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Crude oil futures drop on concerns over emerging market demand Reuters

Gold futures were decidedly flat on Monday (1 August) on profit taking overtures by traders, while oil benchmarks hit new lows due to Saudi Arabia's decision to cut its asking price for crude exports to Asia.

With the Bank of England poised to cut interest rates in the eyes of many, at 16:20pm BST, the Comex gold futures contract for December delivery was down 0.06% or 40 cents to $1,357.10 an ounce. However, Comex silver spiked 1.07% or 22 cents to $20.57 an ounce on hedging calls by traders, while spot platinum also rose 0.95% or $10.82 to $1,159.50 an ounce.

FXTM research analyst Lukman Otunuga said: "Gold ventured higher last week with prices clipping two week highs above $1,354 as the lingering impact of Friday's soft second quarter US GDP figure of 1.2% encouraged investors to install a round of buying.

"The breakout above $1,345 is quite significant with prices poised to trade towards $1,370 as a combination of dollar weakness and concerns over the global economy bolster gold's allure. Although the metal remains highly sensitive to US interest rate hike expectations, the persistent global uncertainty and overall risk-off trading environment could keep prices buoyed moving forward."

Meanwhile, there was no respite for the oil and gas market after Saudi Aramco, the world's largest oil exporter, lowered the pricing terms for its Arab Light crude sold to Asian buyers by $1.10 per barrel below Singapore benchmark prices; the biggest cut on record since November 2015, according to Bloomberg data.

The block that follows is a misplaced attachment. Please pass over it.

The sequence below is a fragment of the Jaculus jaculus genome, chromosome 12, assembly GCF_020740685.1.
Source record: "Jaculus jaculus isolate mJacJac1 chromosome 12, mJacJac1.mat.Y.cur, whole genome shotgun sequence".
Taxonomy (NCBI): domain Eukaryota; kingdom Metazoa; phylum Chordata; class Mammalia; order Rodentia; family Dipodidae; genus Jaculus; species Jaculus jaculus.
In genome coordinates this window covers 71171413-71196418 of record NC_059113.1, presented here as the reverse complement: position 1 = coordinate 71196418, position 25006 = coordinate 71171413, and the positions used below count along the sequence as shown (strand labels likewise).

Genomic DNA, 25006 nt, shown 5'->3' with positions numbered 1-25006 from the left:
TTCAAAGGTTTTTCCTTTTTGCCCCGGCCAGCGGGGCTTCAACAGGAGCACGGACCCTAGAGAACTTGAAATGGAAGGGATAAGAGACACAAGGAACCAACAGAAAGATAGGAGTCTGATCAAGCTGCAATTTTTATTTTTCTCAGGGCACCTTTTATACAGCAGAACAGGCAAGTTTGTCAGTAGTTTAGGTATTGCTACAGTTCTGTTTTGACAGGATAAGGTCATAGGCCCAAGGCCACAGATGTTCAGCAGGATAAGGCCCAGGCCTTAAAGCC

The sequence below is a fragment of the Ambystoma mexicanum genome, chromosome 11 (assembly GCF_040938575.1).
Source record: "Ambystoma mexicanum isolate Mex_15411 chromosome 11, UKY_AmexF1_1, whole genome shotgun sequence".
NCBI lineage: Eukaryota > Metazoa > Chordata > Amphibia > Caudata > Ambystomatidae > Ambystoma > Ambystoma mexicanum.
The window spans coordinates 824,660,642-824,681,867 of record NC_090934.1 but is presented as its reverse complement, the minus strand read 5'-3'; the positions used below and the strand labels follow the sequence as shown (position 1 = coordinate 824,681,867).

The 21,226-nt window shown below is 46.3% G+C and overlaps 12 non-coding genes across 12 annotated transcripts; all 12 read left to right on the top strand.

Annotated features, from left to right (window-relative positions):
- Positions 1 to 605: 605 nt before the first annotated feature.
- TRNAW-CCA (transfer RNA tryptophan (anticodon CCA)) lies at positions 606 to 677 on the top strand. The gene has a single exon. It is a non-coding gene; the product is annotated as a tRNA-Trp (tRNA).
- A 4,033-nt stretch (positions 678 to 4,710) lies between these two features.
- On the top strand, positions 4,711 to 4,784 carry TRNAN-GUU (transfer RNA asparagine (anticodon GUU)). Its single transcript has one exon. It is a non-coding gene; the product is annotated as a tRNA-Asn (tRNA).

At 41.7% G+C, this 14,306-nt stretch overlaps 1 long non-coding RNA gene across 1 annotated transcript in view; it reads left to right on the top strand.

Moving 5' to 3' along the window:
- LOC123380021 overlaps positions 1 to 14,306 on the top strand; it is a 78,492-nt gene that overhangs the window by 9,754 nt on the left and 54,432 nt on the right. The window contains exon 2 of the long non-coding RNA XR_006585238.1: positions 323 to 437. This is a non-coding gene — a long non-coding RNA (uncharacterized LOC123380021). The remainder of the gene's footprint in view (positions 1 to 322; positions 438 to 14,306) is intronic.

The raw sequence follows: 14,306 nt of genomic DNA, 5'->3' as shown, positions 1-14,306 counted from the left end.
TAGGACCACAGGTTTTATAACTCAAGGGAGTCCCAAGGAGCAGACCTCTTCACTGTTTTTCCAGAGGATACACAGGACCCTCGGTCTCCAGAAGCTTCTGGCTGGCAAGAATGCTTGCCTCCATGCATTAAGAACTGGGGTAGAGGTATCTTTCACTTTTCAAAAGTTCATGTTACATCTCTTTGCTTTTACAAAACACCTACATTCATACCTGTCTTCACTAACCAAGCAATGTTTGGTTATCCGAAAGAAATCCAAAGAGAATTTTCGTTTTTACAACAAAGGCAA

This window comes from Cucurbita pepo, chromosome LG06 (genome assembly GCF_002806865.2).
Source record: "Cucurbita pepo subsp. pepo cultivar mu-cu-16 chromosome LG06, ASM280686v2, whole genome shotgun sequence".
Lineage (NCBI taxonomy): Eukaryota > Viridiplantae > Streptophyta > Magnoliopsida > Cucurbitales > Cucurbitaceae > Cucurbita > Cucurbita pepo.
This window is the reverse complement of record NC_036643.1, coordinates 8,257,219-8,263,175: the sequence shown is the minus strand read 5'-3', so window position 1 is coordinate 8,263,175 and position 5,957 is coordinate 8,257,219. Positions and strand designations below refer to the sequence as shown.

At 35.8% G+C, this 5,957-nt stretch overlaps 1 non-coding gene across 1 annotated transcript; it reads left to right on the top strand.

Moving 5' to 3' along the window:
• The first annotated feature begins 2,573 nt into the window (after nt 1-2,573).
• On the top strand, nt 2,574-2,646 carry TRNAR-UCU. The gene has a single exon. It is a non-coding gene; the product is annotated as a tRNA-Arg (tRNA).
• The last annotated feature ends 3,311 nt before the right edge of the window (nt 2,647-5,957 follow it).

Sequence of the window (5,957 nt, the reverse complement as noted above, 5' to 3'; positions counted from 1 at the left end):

At 16:34 BST, the Brent front month futures contract was down 3.22% or $1.40 to $42.13 per barrel, while the West Texas Intermediate was down 3.21% or $1.33 to $42.27 per barrel, as concerns over oil demand continued to dominate market discourse.

Analysts at Vienna-based JBC Energy said the past 18 months have seen aggregate consumption in Asia, Europe and North America average 1.6m barrels per day (bpd) in annual growth, reflecting the stimulus from lower prices at the pump and, in some cases, economic recovery and/or strength (e.g. US, India).

"This is a complete reversal of the dominant trends prior to 2014. However, we do not expect the pronounced weakness observed in June to last. Our forecast is for more balanced demand growth ahead, split roughly 2:1 between Asia/Europe/North America vs Middle East/(former Soviet Union) Eastern republics/Central and Southern America/Africa, which we collectively expect to average 1.1m bpd in the coming 18 months."